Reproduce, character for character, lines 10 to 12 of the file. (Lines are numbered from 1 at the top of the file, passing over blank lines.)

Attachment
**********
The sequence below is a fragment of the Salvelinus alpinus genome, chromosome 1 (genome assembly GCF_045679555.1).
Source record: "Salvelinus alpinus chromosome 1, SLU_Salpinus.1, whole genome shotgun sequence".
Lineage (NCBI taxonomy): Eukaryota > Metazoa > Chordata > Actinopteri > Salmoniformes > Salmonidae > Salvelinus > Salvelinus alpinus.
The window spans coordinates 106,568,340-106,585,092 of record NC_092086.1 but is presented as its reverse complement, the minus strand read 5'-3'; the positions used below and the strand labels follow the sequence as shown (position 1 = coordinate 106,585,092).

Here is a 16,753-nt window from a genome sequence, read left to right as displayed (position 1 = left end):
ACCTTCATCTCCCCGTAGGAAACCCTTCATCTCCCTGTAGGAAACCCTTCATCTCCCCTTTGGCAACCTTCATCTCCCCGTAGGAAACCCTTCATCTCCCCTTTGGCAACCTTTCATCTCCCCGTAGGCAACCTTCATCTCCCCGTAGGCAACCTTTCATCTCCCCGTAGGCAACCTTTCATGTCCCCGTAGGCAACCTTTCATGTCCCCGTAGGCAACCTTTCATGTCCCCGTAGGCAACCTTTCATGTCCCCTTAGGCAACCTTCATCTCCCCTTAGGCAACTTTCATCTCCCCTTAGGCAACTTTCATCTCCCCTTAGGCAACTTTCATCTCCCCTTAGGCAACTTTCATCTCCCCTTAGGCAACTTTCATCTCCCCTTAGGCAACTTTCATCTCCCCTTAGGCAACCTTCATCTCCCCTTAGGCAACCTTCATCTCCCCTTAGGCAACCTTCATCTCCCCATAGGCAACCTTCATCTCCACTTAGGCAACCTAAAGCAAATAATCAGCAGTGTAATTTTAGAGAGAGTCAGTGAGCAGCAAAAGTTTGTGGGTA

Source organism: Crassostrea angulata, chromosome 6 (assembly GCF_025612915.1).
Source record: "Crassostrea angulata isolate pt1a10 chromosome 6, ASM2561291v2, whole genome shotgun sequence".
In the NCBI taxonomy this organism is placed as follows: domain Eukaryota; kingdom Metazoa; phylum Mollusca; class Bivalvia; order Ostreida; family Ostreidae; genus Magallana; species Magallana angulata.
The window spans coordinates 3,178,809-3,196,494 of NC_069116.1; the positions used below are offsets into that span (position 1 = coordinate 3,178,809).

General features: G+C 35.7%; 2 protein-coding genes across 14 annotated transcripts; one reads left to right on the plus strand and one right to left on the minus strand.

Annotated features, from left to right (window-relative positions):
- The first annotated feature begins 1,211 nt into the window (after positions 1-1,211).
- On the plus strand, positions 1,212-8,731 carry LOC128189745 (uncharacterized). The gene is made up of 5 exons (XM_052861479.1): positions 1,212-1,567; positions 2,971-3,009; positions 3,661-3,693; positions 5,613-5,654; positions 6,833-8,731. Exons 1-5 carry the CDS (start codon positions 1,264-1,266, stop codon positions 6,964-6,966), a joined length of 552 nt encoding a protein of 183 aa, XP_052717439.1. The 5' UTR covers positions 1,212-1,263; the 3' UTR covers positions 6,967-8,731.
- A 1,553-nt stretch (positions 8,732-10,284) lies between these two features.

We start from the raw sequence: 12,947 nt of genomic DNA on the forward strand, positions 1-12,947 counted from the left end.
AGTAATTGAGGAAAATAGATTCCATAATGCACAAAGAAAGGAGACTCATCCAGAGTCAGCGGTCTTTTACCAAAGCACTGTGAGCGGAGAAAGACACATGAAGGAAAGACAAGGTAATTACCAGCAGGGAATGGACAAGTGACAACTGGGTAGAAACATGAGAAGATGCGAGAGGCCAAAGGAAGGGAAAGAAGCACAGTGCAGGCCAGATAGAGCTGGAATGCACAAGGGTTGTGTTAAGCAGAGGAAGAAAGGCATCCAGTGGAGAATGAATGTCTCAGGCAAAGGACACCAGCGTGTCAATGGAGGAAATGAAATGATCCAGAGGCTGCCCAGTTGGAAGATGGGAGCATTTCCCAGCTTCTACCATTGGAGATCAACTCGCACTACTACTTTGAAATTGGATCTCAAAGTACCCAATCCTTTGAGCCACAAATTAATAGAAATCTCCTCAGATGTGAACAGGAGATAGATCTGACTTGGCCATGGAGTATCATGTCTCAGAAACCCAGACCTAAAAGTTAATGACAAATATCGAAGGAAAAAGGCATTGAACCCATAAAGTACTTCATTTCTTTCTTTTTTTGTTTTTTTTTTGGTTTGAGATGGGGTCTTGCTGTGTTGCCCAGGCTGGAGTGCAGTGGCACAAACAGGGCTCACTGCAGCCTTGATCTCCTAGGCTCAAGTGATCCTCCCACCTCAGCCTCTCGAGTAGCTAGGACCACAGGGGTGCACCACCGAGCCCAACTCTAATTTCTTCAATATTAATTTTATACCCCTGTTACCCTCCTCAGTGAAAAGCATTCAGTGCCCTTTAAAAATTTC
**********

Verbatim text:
The window spans coordinates 3,178,809-3,196,494 of NC_069116.1; the positions used below are offsets into that span (position 1 = coordinate 3,178,809).

General features: G+C 35.7%; 2 protein-coding genes across 14 annotated transcripts; one reads left to right on the plus strand and one right to left on the minus strand.

Annotated features, from left to right (window-relative positions):